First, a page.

• 2003 is far better than 2000. You can clearly see that MS listened to its corporate customers and made changes to Exchange/Outlook integration to make it scale much better. There’s far less chatter between Outlook and Exchange (e.g., it downloads the entire GAL — if you want — once a day), and therefore it looks / feels / acts quite a bit faster.
  • There’s an explicit, easy-to-reach (not 3-4 clicks deep in submenus) controls for switching between online and offline states.
  • Outlook Web Access is not even in the same class as OWA 2000 (OWA 2000 = horrid, horrid horrid). OWA 2003 looks and feels much like Outlook itself. It was AJAX [long] before AJAX was cool (granted, it’s ActiveX, not Javascript, but the ideas and concepts are the same). Gotta hand it to MS on this one — OWA 2003 rocks as a web app.
  • Various little cleanups and modernisms, too numerous to mention (vs. Outlook/Exchange 2000).
  • “Search” folders to automatically display the results of a search (simple or complex). Yes, I know everyone has these these days, but Microsoft was actually on the leading wave of this one.
  • Directly related to search folders, the search capabilities are far better than OSX Mail, I have to admit (and yes, you can search multiple folders). You can do trivial searches (the default for OSX Mail), or you can select another tab and get arbitrarily complex in your search.
  • The groupware capabilities rock, especially when your entire company uses them heavily. Schedule, people, rooms, etc. You can look up the phone number of the phone in a conference room, for example. That’s surprisingly handy.
  • Someone wrote a plugin for the calendaring functionality that allows me to automatically reserve a teleconference phone bridge for an Outlook meeting (and it automatically sends around all the information to the participants about the dialin phone numbers, access code, etc.). I don’t know if it was Cisco or some 3rd party who wrote it, but that’s awesome.

But the list of things which are Bad is still fairly lengthy:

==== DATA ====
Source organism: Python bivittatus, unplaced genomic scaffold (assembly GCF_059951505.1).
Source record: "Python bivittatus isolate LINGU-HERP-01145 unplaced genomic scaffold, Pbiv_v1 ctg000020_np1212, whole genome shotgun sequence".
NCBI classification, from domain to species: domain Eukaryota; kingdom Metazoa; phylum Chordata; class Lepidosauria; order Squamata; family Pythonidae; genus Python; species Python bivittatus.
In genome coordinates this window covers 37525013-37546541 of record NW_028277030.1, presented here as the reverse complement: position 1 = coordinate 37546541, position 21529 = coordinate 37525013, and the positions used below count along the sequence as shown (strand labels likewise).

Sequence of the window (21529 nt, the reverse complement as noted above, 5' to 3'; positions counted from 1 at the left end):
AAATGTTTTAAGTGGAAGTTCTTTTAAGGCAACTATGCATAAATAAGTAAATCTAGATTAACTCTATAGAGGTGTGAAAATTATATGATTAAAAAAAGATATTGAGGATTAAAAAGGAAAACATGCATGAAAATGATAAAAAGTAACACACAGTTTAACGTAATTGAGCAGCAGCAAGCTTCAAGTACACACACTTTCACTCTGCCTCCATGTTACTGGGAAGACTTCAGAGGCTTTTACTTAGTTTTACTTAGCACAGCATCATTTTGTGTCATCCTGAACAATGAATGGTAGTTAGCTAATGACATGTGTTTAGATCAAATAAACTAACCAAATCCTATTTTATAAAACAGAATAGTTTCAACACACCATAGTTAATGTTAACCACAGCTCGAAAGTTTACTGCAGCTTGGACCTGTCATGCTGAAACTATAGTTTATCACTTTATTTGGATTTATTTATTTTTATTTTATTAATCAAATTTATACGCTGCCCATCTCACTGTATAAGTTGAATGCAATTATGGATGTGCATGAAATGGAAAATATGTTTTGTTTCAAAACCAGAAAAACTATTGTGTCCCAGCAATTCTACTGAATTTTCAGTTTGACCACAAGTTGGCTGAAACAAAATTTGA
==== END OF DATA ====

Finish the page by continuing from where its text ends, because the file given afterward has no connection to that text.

• Integration with other mailboxes is better than 2000 (where it was not possible to mix POP/IMAP and Exchange), but still less than optimal. For example, IMAP’ing to another mailbox will still not result in a combined INBOX (or even a virtual “inbox”, similar to a search folder).
  • IMAP support is still somewhat kludgey. I have my IMAP mailbox set to automatically be included in send/receive e-mail, but it still doesn’t seem like Outlook updates it until I actually go to an IMAP folder (i.e., new messages are not displayed/downloaded until I go there).
  • Searching for names in the addressbook is klunky at best. There’s no searching for partial names; you have to start with the first name. Am I “Jeff” or “Jeffrey”? “Mike” or “Michael”? “Anju” or “Prabanjan”? It looks like they haven’t updated this searching capability since 2000.
  • When you display a 7-day week in the calendaring section, it shows up in two places: it hilights Sunday-Saturday on the mini-calendar view, but it shows Monday-Sunday in the detail view. Why are they different? It’s quite confusing when you’re trying to put events on Sundays.
  • Treatment of timezones is [still] abysmal. Example: I create an “all day event” in Eastern time. I travel to San Jose, and change my computer’s time zone to Pacific. I look at that all day event in Outlook and it now spans 2 days — 3am on the day of the event to 3am of the day after. Technically, I know that’s right — it’s being faithful to when the actual event occurs. But for “Johnney’s Birthday”, I just want it to show up on “April 17th”, not 3am-3am on April 17-18.